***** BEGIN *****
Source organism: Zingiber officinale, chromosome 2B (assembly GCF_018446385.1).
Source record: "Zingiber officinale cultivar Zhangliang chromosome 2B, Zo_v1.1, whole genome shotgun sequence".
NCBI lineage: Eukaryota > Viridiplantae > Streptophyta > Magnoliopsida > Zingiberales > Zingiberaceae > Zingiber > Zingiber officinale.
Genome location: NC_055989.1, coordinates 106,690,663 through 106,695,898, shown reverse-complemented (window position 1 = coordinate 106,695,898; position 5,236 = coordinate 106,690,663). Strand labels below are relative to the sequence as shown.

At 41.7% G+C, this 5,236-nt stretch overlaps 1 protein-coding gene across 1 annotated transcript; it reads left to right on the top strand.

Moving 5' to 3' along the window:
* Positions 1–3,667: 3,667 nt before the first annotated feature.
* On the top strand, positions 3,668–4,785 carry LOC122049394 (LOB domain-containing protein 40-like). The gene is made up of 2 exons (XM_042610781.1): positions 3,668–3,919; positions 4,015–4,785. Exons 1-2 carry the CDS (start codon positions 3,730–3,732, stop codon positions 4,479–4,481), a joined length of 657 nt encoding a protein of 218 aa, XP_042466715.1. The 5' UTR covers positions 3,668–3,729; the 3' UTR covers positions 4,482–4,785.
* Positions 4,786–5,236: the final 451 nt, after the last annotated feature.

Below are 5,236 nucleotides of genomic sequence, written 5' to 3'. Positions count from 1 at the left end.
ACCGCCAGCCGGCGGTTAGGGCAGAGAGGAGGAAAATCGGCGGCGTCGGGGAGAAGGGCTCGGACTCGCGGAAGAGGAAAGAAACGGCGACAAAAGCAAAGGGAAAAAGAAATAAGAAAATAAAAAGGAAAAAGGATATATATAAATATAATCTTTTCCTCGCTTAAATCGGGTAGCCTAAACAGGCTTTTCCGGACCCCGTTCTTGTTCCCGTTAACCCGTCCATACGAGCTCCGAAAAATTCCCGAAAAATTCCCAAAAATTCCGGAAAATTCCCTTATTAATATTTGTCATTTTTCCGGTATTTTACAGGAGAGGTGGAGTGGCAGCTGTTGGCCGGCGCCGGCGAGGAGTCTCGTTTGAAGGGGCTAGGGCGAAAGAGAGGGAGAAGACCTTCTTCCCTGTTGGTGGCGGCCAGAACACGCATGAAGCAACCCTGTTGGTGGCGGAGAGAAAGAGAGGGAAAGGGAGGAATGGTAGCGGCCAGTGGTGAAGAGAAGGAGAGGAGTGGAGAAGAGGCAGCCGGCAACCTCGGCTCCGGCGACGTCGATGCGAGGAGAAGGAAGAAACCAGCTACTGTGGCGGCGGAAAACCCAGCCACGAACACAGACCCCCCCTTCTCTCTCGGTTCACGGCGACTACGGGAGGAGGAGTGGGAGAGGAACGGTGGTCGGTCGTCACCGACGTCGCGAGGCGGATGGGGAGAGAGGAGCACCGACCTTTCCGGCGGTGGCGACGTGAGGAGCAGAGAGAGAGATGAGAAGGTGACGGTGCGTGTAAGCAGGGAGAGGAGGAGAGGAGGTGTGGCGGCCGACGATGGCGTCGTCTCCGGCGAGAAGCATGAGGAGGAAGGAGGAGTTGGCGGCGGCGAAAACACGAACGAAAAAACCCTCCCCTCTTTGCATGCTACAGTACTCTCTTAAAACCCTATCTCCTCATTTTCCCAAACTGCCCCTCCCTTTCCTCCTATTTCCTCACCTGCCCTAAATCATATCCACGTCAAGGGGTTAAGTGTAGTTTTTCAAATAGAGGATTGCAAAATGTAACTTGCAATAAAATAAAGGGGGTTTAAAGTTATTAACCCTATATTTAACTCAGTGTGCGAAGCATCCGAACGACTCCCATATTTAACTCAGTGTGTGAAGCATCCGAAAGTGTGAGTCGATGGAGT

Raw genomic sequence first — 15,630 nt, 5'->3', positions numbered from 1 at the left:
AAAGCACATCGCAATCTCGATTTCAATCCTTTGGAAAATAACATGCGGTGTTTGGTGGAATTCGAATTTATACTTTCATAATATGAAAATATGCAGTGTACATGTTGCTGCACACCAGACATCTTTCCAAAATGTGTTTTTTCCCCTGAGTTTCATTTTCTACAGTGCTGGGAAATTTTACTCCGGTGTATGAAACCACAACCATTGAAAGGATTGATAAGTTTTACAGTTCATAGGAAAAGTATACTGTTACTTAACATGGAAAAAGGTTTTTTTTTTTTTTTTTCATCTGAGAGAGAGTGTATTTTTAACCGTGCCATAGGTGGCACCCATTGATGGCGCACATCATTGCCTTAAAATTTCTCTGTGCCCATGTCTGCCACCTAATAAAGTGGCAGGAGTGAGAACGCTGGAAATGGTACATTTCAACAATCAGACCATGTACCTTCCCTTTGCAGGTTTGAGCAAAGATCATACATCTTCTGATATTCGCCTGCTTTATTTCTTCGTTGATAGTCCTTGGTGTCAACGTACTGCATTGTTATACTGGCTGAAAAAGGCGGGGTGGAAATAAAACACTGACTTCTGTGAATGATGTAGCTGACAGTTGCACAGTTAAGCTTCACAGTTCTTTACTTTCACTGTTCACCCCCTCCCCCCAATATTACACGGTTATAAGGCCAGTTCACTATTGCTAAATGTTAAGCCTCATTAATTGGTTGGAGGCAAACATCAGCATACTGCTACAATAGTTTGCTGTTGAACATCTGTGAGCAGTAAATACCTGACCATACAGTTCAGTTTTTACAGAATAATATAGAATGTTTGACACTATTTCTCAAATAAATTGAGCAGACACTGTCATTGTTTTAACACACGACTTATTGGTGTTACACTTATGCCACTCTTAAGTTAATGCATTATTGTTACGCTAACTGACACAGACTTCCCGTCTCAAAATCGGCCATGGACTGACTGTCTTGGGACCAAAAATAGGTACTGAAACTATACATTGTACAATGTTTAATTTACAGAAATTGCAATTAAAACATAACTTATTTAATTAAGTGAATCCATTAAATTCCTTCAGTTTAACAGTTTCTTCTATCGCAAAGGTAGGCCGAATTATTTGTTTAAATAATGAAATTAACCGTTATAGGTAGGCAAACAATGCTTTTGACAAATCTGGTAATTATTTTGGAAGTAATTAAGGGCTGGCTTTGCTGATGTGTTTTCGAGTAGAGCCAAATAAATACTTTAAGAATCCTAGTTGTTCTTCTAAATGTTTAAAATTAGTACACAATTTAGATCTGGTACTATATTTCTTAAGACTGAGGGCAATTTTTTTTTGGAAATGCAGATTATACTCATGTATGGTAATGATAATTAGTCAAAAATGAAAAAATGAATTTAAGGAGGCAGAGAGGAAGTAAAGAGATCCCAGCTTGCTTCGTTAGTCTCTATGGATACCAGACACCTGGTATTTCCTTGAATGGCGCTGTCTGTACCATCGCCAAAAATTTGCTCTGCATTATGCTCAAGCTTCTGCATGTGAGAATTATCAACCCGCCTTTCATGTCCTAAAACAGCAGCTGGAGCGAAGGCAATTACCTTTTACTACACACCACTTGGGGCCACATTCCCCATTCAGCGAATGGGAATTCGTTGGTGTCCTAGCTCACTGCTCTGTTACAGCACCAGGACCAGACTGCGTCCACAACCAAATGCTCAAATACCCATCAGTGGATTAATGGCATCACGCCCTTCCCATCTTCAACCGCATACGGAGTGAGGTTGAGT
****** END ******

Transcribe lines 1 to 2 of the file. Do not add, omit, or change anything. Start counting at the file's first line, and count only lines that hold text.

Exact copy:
Source organism: Zingiber officinale, chromosome 2B (assembly GCF_018446385.1).
Source record: "Zingiber officinale cultivar Zhangliang chromosome 2B, Zo_v1.1, whole genome shotgun sequence".